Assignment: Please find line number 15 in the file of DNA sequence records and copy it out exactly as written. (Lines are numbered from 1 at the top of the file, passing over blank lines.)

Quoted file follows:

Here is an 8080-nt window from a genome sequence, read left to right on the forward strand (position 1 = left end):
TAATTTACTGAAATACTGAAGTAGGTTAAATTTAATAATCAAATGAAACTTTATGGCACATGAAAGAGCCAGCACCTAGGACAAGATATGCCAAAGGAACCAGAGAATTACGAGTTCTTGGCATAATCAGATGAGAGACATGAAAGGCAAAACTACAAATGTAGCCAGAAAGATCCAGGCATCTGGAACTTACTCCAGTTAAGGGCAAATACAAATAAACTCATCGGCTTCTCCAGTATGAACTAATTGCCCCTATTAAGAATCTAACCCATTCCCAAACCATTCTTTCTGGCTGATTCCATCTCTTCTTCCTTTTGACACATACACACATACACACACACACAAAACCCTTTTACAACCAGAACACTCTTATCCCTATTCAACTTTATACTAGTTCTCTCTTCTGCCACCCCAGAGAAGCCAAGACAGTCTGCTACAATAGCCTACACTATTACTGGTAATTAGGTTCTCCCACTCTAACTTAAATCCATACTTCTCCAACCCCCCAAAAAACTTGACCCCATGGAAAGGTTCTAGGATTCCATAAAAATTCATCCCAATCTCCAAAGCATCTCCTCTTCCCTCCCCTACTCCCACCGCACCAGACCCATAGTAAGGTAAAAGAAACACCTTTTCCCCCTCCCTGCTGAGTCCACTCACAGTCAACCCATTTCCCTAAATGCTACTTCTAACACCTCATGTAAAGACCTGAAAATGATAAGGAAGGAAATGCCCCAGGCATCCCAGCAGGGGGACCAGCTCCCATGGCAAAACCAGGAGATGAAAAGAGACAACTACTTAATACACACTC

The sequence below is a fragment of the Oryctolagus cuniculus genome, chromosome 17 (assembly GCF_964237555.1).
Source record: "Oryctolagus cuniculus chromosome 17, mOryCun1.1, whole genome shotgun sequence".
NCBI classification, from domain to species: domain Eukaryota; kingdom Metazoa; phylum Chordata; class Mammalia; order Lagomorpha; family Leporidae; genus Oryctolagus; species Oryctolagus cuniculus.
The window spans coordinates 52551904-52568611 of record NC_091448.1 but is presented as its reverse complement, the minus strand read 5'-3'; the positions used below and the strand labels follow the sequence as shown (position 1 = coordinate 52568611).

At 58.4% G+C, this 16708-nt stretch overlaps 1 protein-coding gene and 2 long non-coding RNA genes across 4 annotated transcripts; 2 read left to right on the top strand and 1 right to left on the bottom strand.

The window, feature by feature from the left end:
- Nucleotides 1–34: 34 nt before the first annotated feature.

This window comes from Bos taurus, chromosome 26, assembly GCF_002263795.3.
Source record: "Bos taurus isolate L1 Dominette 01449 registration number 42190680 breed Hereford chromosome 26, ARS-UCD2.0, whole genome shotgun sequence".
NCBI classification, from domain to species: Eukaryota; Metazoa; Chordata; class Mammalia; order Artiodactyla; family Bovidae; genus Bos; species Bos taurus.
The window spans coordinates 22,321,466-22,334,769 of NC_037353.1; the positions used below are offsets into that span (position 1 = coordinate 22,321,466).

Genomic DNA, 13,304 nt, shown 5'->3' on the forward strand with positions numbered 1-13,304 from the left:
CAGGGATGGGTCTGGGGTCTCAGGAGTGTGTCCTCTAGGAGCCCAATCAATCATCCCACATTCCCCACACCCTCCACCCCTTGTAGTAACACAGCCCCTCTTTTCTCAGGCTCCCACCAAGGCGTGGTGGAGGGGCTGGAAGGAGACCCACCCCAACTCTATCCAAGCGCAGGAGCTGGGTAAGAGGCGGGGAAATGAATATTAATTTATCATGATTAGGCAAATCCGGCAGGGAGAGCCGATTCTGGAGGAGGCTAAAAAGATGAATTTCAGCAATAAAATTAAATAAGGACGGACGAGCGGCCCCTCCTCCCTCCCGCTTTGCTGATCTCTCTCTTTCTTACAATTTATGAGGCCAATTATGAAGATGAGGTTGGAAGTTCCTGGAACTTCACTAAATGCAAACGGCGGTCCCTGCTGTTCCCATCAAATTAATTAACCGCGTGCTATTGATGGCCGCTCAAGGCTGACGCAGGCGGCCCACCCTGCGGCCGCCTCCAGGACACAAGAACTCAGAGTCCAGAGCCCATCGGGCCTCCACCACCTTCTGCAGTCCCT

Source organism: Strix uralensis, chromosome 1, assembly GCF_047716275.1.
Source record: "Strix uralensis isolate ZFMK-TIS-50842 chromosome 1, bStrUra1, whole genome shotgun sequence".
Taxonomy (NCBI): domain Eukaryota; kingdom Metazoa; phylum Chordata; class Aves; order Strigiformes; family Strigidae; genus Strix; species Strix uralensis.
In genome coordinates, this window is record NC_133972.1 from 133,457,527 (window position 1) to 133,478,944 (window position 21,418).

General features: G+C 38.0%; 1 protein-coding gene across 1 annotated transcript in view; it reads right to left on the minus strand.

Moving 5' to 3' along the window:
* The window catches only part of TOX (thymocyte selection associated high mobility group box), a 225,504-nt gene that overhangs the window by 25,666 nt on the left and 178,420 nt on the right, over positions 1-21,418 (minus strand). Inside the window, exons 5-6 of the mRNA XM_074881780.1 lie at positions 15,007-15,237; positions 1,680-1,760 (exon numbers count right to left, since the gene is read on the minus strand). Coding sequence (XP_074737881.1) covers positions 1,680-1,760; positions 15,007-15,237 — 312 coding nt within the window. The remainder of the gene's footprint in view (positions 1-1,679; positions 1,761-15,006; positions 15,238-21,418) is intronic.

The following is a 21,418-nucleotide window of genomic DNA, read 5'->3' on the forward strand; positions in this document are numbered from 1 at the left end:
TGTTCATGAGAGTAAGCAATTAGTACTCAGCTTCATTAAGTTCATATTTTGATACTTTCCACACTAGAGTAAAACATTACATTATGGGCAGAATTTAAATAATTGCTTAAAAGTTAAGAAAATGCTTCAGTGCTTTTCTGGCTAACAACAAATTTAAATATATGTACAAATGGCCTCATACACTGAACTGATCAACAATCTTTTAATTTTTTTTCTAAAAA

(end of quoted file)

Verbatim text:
CAGGGATGGGTCTGGGGTCTCAGGAGTGTGTCCTCTAGGAGCCCAATCAATCATCCCACATTCCCCACACCCTCCACCCCTTGTAGTAACACAGCCCCTCTTTTCTCAGGCTCCCACCAAGGCGTGGTGGAGGGGCTGGAAGGAGACCCACCCCAACTCTATCCAAGCGCAGGAGCTGGGTAAGAGGCGGGGAAATGAATATTAATTTATCATGATTAGGCAAATCCGGCAGGGAGAGCCGATTCTGGAGGAGGCTAAAAAGATGAATTTCAGCAATAAAATTAAATAAGGACGGACGAGCGGCCCCTCCTCCCTCCCGCTTTGCTGATCTCTCTCTTTCTTACAATTTATGAGGCCAATTATGAAGATGAGGTTGGAAGTTCCTGGAACTTCACTAAATGCAAACGGCGGTCCCTGCTGTTCCCATCAAATTAATTAACCGCGTGCTATTGATGGCCGCTCAAGGCTGACGCAGGCGGCCCACCCTGCGGCCGCCTCCAGGACACAAGAACTCAGAGTCCAGAGCCCATCGGGCCTCCACCACCTTCTGCAGTCCCT